fortunate indeed to have their sons sitting by their side on a

regular basis. If I had a second chance, I’d do things differently.

The last time my Dad was in shul was on Erev Rosh Ha Shanah,

2006. He had already begun his battle against colon cancer

but still looked robust enough to remind me of the gibor he

had been in his younger years.

The Aseres Yemai Tchuva is a season of reckonings, a time

when you just begin to wonder about things, you know …

and as I looked at my father, seated between me and my son

Zac-Ben had already been gone for five years-it occured to me

that this night might be the last time we’d all be together. I

saw him whispering to Zac. I could not make out what he was

saying, but it allowed me a few moments …

The entire downtown business district would pour into the

streets around 5:30 P. M. clogging the already congested

traffic lanes of Chicago’s bustling “Loop”. Blaring horns of

Checker taxicabs and city buses made it hard to hear one’s

voice, but my father’s voice … I always heard.

As a kid, I recall his homiletic lessons that were not, he was

fond of saying, worth “a hill of beans” unless we perform

good deeds, “acts of loving kindness”, he called them. “Words

alone are cheap Son. Actions speak louder. Remember that!”

One bitterly cold afternoon stands out in particular. A

dusting of powdery snow had fallen. The city sparkled with an

illusion of purity. My father and I had just left his office and

were on our way home when a shivering, bedraggled man

approached us. The butt of a cigarette hung from his cracked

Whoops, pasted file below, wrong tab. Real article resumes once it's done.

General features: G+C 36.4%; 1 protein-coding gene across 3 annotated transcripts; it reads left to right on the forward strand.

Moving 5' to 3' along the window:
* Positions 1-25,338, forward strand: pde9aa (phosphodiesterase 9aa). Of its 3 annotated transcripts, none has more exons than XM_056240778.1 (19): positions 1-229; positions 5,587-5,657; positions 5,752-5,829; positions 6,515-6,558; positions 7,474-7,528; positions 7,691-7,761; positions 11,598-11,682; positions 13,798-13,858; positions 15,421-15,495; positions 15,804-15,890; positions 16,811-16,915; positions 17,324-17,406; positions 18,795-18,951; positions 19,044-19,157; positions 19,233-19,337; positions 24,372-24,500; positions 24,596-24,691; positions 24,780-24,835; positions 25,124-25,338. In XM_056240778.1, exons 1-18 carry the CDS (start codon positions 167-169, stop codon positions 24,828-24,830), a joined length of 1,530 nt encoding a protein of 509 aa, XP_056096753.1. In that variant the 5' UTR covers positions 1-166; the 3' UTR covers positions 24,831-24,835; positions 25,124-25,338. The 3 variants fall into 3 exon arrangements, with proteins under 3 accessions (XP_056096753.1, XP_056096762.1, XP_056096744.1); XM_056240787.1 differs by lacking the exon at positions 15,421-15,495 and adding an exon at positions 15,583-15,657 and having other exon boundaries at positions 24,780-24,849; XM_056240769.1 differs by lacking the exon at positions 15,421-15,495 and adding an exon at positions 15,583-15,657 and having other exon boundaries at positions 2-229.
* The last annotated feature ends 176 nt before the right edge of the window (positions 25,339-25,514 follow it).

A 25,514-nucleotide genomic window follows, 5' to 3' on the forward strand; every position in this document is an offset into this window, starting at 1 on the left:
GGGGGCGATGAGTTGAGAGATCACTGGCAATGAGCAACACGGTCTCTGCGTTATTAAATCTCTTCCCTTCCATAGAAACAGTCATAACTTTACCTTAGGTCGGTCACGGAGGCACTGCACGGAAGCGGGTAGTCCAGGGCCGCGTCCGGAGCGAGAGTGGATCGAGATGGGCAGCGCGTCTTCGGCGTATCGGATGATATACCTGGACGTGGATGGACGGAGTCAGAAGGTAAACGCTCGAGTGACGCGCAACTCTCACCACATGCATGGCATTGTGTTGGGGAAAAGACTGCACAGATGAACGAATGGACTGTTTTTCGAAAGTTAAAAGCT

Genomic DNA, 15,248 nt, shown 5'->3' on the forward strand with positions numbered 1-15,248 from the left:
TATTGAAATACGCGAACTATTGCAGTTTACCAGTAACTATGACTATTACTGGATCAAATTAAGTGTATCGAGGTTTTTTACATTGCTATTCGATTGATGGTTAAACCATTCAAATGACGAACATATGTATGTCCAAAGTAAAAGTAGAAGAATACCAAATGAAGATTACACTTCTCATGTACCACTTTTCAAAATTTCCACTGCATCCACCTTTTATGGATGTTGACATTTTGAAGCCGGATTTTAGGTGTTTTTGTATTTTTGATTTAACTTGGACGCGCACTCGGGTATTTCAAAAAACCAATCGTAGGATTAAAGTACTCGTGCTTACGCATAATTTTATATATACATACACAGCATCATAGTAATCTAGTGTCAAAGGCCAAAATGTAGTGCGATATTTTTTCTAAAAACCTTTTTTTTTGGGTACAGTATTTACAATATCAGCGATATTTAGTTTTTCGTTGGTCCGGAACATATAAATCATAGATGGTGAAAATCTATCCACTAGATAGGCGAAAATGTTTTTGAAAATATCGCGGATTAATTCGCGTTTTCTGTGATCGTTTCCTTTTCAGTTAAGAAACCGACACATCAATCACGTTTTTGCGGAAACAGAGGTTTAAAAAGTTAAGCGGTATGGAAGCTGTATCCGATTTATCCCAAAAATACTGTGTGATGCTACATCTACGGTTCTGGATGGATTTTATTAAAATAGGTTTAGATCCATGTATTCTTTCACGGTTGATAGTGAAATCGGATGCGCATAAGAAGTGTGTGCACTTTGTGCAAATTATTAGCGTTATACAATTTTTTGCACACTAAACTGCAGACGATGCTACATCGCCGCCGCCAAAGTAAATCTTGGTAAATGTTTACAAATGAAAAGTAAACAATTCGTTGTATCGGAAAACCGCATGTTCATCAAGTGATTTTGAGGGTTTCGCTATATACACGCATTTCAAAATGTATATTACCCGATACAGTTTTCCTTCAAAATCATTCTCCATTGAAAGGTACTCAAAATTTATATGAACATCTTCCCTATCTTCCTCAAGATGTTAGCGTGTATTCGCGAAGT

lips. His thin, dirty jacket reeked of tobacco and alcohol. He

muttered something to my Dad, but I couldn’t make it out.

“Here, my man. Take this,” my father reassuringly said while

removing his long coat and draping it around the trembling

shoulders of this fellow. “Be well,” he added with a faint smile.

He took me by the hand and headed to the underground

garage where he had parked his car. “Daddy, aren’t you cold?”

 “A bit son, but I would have frozen had we walked past that

man without responding. Giving is more blessed than

receiving, sonny boy.”

Now, nearly fifty years later, on the eve of the New Year,

while the three of us sat together probably for the last time, I

prayed that if I could but a fraction be to Zac what my father

had been to me … dayenu.



dayenu: from the Passover Hagadah, "it would have been enough".

Aseres Yemai Tchuva: "The Ten Days of Repentance" beginning with Rosh Ha Shanah and ending with Yom Kippur.

Erev Rosh Ha Shanah: Eve of The New Year

gibor: a man of strength

Shul: synagogue

mechitza: partition in orthodox synagogue seprating men from women in sanctuary.

yahrzeit: memorial

tov: good

yom tov: "a good day"; holiday

Ribono Shel Olam: Master of The Universe

Alan D. Busch






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Reviewed by Micki Peluso 4/17/2009
Dear Alan,

I loved this. I either read parts of this before or read all of it as it is quite familiar. Your next book is going to be wonderful!!